On his watch, Duchscher bought thousands of iPads for both employees and customers. More than 100 Starkey sales reps carry iPads. Duchscher also created a three-person mobile apps group. Now Starkey has 17 iOS apps on the App Store, ranging from apps used by salespeople to process orders to apps used by audiologists to configure hearing instruments to apps used by patients to perform self-diagnostic hearing tests.
Sacred Cow: The Almighty ROI
When asked if the iPad has led to more sales, Duchscher isn't sure--and doesn't really care.
Many CIOs wouldn't embark on any major project without having a quantifiable goal for the return on investment. Yet such thinking will only delay the ball from moving forward, Duchscher says. "I wish we would have accelerated our iPad adoption curve even faster."
Sure, Starkey salespeople fire up the iPad at customer sites, access CRM apps, get real-time pricing, and take orders--all of which speeds up the sales cycle. Does this improved level of customer service translate to higher sales?
"The benefits are a little less tangible," Duchscher says.
But it's a good bet that sales are being affected. Salespeople at energy giant Eaton Corporation, who were recently handed an iPad with a similar app, told Eaton CIO Justin Kershaw that they closed several significant sales because they were in the right place at the right time with the iPad. That is, they might have lost those sales because it would have taken them longer on the legacy path of selling.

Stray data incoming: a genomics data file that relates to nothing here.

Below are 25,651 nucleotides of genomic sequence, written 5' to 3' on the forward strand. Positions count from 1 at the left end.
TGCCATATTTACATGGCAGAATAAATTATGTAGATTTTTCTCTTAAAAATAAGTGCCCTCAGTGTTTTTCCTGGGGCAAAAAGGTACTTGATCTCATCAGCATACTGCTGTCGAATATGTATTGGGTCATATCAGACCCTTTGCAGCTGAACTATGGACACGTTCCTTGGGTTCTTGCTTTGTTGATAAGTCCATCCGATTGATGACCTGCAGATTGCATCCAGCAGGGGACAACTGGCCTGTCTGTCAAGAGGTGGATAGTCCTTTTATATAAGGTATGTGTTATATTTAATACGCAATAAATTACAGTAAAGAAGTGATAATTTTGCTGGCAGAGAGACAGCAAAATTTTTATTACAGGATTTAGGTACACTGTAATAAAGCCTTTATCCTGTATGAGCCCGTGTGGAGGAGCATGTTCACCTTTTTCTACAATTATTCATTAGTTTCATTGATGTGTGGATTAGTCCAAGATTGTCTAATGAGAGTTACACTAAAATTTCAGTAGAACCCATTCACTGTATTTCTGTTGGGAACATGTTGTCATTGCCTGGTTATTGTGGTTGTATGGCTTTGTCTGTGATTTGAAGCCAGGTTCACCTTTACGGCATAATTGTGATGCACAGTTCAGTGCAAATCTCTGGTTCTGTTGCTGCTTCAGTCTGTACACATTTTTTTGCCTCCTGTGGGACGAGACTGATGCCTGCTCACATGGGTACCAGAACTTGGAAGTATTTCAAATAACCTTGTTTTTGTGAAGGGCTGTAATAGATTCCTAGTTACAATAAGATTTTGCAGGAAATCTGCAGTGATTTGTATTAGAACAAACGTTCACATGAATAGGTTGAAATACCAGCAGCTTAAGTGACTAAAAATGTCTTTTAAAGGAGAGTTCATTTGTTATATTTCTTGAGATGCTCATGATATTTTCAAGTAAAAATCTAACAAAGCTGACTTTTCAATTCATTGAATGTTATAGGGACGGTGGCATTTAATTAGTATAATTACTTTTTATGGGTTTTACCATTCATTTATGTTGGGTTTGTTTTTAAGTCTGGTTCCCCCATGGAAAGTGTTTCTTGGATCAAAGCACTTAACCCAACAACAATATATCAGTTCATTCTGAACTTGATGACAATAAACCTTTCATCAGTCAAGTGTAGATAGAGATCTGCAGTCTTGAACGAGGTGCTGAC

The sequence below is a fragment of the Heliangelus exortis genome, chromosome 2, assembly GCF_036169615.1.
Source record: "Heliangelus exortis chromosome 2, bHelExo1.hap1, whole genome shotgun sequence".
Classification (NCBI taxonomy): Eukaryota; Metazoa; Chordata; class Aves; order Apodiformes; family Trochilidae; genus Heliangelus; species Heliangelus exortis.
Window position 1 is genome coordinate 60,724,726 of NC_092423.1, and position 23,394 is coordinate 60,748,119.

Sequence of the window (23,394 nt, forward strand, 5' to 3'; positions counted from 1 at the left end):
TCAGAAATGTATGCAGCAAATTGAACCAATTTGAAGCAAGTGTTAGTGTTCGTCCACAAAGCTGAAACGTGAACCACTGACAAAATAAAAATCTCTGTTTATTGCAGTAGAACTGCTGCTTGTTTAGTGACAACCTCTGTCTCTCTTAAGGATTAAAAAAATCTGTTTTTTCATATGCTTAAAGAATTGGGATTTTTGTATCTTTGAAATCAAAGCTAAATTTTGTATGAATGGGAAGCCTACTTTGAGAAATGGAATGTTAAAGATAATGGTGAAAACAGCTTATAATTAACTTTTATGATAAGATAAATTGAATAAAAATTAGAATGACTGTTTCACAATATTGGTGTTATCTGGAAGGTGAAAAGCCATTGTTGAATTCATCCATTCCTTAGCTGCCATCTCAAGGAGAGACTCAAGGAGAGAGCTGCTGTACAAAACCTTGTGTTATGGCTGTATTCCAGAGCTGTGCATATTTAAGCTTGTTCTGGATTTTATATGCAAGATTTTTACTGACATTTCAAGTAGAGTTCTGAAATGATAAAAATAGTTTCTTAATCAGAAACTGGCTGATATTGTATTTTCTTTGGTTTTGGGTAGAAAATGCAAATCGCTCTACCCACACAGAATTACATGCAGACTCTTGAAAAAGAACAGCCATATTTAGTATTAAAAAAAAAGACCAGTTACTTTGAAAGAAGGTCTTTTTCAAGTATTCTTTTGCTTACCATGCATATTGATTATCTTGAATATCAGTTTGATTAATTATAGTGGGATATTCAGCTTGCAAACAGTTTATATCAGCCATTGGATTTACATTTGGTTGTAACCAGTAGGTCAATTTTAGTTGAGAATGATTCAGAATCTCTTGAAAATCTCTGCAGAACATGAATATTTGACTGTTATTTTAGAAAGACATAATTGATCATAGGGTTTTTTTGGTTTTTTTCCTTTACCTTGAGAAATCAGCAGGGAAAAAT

"Based on early returns of the performance of the app, every bit of our ROI is going to be achieved and exceeded," Kershaw told CIO.com.
Nevertheless, the point is that Duchscher wasn't overly concerned about having a concrete ROI before starting down the road to iPad adoption. Starkey executives simply knew that salespeople at client sites taking orders over an iPad instead of using a pen and paper would improve the company's image. After all, Starkey's hearing aids are technically sophisticated products, too.
Sacred Cow: Startups Need Not Apply
One of the slick-looking apps in Starkey's iPad stable is Handshake, a subscription-based sales order and catalog app created by an Australian startup. That's right, a startup.
It's an ugly word for many CIOs who've been burned by signing up with a startup software vendor only to watch helplessly as that vendor gets acquired or goes belly up, leaving them with unsupported software. Some CIOs require startups to put code in escrow so that the CIO can take ownership and continue development in such cases.
Other CIOs simply dismiss startups outright. One CIO told mobile device management vendor MobileIron, "I don't work with startups," recalls Ojas Rege, vice president of products and marketing at MobileIron, speaking at the AppNation Enterprise Summit last week in San Francisco. (MobileIron eventually won the business through perseverance.)
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